Artificial sweeteners are chemical sweeteners used as a substitute for the calories (and taste) of sugar. They are much sweeter than refined white sugar and are often combined with sodium to balance extreme sweetness.
Aspartame, acesulfame potassium, saccharin, and sucralose: Aspartame and acesulfame potassium are artificial sweeteners that are 200 times sweeter than table sugar, with a low-calorie and no-calorie content, respectively.
Saccharin is a synthetic sweetener that contains zero calories. It is now the foundation for many low-calorie and sugar-free products. In the early 1970s, lab studies showed a correlation between saccharin and bladder cancer in rodents. This led to the Saccharin Study and Labeling Act of 1977, which mandated that all food containing saccharin be labeled with a warning.
Sucralose is a synthetic sweetener that contains zero calories. It is approximately 320 to 1,000 times as sweet as table sugar, twice as sweet as saccharin, and three times as sweet as aspartame.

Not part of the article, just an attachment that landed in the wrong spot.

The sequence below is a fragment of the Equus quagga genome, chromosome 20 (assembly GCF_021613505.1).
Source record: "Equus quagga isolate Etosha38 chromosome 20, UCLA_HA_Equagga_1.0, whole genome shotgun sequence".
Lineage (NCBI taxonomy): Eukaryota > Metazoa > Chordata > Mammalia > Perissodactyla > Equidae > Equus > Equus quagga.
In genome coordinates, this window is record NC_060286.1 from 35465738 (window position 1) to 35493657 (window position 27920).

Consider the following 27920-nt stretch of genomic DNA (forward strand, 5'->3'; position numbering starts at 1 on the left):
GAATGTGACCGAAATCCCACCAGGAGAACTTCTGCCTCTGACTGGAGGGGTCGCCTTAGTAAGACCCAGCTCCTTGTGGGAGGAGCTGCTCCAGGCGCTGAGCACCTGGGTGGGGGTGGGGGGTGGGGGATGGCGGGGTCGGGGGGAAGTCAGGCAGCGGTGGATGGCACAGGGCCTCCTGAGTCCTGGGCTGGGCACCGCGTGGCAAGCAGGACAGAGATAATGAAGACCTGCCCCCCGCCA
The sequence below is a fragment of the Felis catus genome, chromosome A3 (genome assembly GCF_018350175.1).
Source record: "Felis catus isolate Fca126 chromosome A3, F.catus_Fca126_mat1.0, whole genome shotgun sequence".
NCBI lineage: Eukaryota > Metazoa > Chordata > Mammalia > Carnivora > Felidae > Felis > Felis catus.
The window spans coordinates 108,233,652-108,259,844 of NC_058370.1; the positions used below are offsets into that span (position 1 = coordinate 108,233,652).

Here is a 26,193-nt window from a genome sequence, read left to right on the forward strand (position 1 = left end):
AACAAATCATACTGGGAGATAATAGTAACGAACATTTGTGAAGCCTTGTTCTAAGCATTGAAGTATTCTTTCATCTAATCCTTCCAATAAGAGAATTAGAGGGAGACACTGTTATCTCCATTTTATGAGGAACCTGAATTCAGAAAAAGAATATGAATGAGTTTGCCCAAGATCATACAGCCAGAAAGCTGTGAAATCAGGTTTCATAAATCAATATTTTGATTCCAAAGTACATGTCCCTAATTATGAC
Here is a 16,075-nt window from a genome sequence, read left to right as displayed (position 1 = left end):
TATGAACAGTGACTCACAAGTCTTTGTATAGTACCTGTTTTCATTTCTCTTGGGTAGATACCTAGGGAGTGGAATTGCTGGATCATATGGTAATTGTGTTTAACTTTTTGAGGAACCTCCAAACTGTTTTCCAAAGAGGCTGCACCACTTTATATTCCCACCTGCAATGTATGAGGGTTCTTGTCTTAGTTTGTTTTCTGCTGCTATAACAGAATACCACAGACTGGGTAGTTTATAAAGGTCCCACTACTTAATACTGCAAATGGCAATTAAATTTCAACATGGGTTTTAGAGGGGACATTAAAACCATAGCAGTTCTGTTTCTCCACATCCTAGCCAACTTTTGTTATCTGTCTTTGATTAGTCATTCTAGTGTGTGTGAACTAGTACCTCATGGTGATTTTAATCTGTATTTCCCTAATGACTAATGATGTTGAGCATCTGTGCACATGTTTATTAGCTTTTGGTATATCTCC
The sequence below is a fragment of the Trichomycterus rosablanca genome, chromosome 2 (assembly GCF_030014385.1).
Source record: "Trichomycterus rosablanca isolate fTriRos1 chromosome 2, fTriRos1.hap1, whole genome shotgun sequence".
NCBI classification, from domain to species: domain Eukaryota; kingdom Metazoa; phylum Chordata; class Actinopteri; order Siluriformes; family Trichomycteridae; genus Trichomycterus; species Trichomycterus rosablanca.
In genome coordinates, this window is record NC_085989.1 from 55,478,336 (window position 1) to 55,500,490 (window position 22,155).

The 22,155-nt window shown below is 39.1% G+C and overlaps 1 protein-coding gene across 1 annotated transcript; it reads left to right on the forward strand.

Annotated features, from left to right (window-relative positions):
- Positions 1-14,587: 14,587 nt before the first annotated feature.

What are they used for? These sweeteners are low-calorie or zero-calorie substitutes for sugar in food and beverage products.
Found in: Diet soft drinks, fruit drinks, chewing gum, sugar-free candy, jams, canned fruit, baked goods, dry beverage mixes, gelatins, toothpaste
- Break down easily in extreme temperatures or high acidity, and therefore are not good for baking
- Sucralose and acesulfame potassium are stable under heat, so they can be used for baking
- People with phenylketonuria (PKU) must avoid phenylalanine, including aspartame
- Acesulfame potassium contains the carcinogen methylene chloride; long-term exposure can cause headaches, depression, nausea, liver effects, and cancer
- Although it passes through the body undigested, saccharin may trigger the release of insulin
- A recent Italian study links lifetime consumption of sucralose to higher risk for leukemia